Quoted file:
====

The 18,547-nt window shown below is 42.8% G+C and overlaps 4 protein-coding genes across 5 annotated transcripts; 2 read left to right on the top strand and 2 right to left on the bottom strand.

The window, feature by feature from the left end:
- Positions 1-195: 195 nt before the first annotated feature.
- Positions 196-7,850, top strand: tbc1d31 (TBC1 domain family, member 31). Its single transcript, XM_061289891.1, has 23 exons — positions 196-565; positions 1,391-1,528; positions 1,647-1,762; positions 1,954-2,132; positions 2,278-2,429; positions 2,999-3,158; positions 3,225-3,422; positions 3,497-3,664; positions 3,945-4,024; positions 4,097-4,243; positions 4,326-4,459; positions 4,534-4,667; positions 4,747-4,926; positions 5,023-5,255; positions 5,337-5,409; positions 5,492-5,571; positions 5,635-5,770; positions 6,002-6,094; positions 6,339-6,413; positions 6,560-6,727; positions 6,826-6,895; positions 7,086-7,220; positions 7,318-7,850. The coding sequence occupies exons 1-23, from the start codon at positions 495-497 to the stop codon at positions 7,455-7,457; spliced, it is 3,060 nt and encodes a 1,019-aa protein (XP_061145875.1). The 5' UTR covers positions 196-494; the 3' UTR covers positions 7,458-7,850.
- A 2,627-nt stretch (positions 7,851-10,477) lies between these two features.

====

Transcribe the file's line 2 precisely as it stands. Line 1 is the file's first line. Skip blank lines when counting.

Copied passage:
The window, feature by feature from the left end: